Senate Candidates Heller & Rosen in Statistical Tie Among Nevada 50-Plus Voters; Older Voters Oppose Ballot Question 3

Nevada voters age 50 and over are united in their concern over education, health care, and the economy according to a newly released AARP poll. The poll found the state’s lagging educational system and overall concern over health care are critically important issues to 50-plus voters as they cast their ballots this fall. In addition, a strong bi-partisan majority oppose Ballot Question 3 which would deregulate the state’s energy system by amending Nevada’s constitution. The survey is part of AARP’s “Be The Difference. Vote™” campaign and continues AARP’s long tradition of nonpartisan voter engagement.

“With less two weeks to go before Election Day, candidates in Nevada would be wise to listen to the state’s most powerful voting group: 50-plus voters,” said Maria Dent, AARP Nevada State Director. “History shows older voters turn out in force and AARP is seeking to ensure issues of particular importance to older voters are front and center – issues like Medicare, Social Security, prescription drug costs, and family caregiving.”

The poll findings also point to close races for Nevada’s high-profile Senate and Governor’s races. The candidates for Nevada’s U.S. Senate seat are in a statistical tie among Silver State voters age 50 and over. Of the 950 people polled, 44 percent said they would vote for incumbent Republican Senator Dean Heller if the election were held today while 43 percent said they would vote for Democratic challenger Congresswoman Jacky Rosen. Thirteen percent were still undecided.

In the race for Nevada governor, current Republican Nevada Attorney General Adam Laxalt holds a slim lead over Clark County Commissioner Steve Sisolak. Laxalt was supported by 44 percent of those polled while Sisolak was favored by 41 percent. A large number of voters remain undecided how they will vote for governor with 15 percent telling us they’re unsure of how they’ll vote.

Respondents also expressed their displeasure over a statewide ballot question aiming to deregulate and reorganize Nevada’s energy market. Of all likely voters polled, an overwhelming majority of voters 50-plus said they will vote no on Ballot Question 3. Twenty-eight (28) percent said they’ll vote yes and 15 percent say they’re undecided. The support for No on 3 crosses party lines as 55 percent of Democrats polled oppose the constitutional amendment and 62 percent of Republicans say they’ll vote no. Even independents oppose the ballot question with 54 percent saying they’ll vote no.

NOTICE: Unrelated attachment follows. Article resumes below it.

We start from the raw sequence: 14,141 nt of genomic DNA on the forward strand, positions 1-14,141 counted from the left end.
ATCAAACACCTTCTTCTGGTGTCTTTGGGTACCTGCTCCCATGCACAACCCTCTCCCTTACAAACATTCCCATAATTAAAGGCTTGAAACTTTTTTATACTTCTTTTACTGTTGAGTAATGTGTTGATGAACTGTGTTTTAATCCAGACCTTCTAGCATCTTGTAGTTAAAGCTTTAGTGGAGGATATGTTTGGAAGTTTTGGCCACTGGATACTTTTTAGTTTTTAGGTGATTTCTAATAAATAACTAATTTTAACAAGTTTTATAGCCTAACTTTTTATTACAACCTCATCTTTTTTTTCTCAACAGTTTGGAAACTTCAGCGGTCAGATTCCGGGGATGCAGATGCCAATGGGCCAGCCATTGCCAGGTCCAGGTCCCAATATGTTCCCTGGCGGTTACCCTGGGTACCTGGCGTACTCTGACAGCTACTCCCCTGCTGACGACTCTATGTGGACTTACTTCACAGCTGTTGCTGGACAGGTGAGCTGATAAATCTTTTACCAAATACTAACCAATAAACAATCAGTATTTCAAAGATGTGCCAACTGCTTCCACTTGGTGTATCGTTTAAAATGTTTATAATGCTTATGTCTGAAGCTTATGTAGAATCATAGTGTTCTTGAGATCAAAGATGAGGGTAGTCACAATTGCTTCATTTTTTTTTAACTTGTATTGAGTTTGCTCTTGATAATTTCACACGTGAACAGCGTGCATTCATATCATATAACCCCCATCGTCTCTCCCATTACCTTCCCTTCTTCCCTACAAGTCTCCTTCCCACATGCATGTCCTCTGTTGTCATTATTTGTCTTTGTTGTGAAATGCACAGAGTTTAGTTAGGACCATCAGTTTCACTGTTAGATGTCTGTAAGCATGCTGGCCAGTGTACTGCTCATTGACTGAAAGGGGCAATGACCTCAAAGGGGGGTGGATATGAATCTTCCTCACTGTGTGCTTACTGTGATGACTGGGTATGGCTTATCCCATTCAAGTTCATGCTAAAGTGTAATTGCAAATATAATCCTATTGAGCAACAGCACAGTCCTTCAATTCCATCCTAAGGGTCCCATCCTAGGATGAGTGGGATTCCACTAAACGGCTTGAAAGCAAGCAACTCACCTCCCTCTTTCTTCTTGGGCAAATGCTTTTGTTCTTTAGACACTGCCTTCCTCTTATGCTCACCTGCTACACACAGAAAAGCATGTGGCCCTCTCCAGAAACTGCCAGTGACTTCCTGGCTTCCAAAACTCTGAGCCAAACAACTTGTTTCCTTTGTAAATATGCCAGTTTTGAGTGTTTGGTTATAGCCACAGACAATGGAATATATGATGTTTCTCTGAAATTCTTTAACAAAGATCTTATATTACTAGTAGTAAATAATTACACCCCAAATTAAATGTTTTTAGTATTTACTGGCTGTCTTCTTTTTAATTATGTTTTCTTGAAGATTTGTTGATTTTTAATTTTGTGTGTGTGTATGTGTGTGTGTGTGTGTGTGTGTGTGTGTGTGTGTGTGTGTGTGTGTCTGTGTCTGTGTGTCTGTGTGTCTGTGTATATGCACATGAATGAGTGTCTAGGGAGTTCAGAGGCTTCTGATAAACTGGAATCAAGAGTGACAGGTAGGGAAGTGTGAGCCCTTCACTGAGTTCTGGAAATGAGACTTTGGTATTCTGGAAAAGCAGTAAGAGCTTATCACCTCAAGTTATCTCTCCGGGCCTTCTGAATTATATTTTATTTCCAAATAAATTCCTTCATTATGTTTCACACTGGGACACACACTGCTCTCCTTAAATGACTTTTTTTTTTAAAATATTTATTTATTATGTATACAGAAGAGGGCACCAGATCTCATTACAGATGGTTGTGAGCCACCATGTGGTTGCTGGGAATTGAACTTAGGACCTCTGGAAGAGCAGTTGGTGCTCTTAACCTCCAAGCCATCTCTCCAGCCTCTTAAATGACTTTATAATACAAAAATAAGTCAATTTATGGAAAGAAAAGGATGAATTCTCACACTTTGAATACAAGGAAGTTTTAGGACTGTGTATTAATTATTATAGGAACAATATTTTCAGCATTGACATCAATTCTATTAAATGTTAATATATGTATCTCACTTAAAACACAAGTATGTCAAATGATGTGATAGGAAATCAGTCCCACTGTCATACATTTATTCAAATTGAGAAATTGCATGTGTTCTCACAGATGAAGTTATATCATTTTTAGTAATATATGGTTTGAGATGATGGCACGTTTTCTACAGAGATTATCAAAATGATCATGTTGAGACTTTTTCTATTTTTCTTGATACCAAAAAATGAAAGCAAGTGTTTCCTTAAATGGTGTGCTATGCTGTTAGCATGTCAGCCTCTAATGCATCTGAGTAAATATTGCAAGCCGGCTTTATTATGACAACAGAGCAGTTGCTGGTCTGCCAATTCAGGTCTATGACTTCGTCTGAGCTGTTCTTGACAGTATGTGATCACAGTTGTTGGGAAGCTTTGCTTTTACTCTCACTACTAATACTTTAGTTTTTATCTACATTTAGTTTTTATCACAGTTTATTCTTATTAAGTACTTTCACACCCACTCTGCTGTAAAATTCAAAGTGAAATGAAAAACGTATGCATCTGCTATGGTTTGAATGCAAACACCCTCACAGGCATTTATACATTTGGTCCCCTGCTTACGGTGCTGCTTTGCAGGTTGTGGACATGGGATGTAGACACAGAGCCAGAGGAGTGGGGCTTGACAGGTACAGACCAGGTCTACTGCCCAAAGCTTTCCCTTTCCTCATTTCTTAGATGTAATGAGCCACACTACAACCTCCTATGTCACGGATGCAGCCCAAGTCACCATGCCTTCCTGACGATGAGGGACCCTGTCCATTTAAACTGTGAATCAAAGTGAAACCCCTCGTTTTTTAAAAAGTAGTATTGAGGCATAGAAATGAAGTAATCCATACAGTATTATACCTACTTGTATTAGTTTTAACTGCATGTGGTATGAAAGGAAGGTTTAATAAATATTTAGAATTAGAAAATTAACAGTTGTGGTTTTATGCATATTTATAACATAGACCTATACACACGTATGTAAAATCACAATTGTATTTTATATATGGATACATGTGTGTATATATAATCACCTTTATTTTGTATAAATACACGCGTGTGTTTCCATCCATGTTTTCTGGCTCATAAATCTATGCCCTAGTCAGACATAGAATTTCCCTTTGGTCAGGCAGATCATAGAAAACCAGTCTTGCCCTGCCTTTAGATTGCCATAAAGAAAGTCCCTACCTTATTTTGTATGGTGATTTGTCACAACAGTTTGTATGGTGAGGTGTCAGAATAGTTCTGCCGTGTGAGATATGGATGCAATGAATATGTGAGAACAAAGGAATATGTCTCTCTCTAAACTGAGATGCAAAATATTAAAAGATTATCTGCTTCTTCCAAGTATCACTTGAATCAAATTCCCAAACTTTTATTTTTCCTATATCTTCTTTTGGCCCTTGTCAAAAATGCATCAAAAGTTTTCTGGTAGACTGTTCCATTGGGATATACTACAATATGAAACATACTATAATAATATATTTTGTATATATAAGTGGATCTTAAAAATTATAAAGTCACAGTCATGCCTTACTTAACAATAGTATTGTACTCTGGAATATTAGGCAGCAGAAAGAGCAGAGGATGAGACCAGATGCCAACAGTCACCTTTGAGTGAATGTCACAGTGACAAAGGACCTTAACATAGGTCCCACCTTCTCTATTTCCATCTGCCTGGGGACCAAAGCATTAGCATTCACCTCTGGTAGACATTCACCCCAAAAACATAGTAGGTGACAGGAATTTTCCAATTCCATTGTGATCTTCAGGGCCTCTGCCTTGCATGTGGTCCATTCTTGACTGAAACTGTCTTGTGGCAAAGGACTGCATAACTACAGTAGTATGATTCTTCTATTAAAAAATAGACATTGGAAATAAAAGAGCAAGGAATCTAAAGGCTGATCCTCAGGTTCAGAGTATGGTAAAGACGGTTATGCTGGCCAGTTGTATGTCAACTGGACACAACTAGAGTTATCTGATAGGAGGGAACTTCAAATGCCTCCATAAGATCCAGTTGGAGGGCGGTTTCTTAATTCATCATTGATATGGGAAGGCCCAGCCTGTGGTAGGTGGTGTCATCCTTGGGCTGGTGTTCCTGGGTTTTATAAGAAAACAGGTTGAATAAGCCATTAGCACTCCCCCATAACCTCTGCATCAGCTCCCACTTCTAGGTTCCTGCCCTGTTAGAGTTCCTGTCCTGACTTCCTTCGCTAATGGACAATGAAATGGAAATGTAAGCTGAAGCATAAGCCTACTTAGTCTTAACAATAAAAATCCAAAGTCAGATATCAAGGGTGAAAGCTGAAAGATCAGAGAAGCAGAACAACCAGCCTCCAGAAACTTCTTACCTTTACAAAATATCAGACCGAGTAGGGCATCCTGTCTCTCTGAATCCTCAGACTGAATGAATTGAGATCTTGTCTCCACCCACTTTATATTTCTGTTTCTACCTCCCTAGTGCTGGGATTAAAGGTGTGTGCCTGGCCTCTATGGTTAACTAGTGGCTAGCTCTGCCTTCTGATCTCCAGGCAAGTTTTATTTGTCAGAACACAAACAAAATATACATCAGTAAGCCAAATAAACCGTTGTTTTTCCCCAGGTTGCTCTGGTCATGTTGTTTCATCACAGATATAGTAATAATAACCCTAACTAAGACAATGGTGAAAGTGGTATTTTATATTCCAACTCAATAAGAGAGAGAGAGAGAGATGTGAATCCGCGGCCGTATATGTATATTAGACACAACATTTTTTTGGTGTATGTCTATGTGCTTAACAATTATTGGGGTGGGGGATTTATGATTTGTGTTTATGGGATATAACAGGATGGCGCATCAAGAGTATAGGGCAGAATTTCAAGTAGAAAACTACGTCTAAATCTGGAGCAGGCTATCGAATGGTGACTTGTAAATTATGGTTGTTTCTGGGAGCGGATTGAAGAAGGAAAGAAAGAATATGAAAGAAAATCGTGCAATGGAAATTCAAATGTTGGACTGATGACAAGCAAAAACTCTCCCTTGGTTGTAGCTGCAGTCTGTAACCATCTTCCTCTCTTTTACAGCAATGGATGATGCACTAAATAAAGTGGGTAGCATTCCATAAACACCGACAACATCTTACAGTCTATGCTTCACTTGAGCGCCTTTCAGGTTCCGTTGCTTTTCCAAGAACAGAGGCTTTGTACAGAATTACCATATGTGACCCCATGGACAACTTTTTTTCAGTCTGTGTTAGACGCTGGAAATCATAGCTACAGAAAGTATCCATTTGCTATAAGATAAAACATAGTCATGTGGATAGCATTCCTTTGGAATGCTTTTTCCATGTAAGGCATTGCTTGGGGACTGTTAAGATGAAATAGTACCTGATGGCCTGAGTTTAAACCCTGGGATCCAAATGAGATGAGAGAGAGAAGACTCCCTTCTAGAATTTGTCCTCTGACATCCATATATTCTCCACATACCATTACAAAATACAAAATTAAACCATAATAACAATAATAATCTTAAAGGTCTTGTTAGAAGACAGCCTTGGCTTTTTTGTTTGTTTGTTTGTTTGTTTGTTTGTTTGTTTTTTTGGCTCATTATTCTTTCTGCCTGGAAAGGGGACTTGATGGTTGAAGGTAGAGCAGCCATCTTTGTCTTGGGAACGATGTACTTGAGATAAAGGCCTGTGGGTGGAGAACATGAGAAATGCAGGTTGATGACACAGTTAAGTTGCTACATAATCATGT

Even though it’s not a presidential election year, President Donald Trump’s job approval rating was even amongst all voters with 49 percent of Nevadans polled approving of his job performance and 49 percent disapproving. These results were straight down party lines with 91 percent of Republicans 18+ approving of Trump’s performance while 89 percent of Democrats disapprove. Among independents, Trump’s approval rating is 49 percent to 47 percent who disapprove.

The Nevada poll also found:

  • 76 percent of 50-plus voters are concerned Congress will take action to harm Medicare, and 63 percent oppose so-called “Premium Support” for Medicare.
  • Six percent of Nevadans over 50 have a favorable view of Medicaid, as opposed to 29 percent who view the program as unfavorable. The vast majority of Nevadans over 50 supports the current approach where the state determines who qualifies for Medicaid.
  • 70 percent feel that candidates’ positions on rising prescription drug costs are very important to them, and 94 percent want to see proposals in Congress to allow Medicare to negotiate with drug companies for lower prices.
  • 78 percent say they’d vote for a candidate who would strengthen Social Security and make Medicare more financially stable and improve benefits to the most vulnerable. Additionally, 46 percent of voters 50+ think Congress will make changes to Social Security that will harm seniors.
  • 90 percent support providing an income tax credit to family caregivers.

The survey is part of AARP’s “Be the Difference. Vote” campaign designed to encourage older Americans to make their voices heard at the ballot box this fall. For more information on AARP’s “Be The Difference. Vote,” campaign and to pledge to vote in this year’s elections, go to www.aarp.org/vote.

The poll, conducted by Alan Newman Research, surveyed 950 voters over 50 between 9/6-9/26-18 and has a margin of error of +/-3. View full survey results HERE. aarp.org/2018StateVoterSurveys

AARP does not endorse candidates or make contributions to political parties, political campaigns or candidates.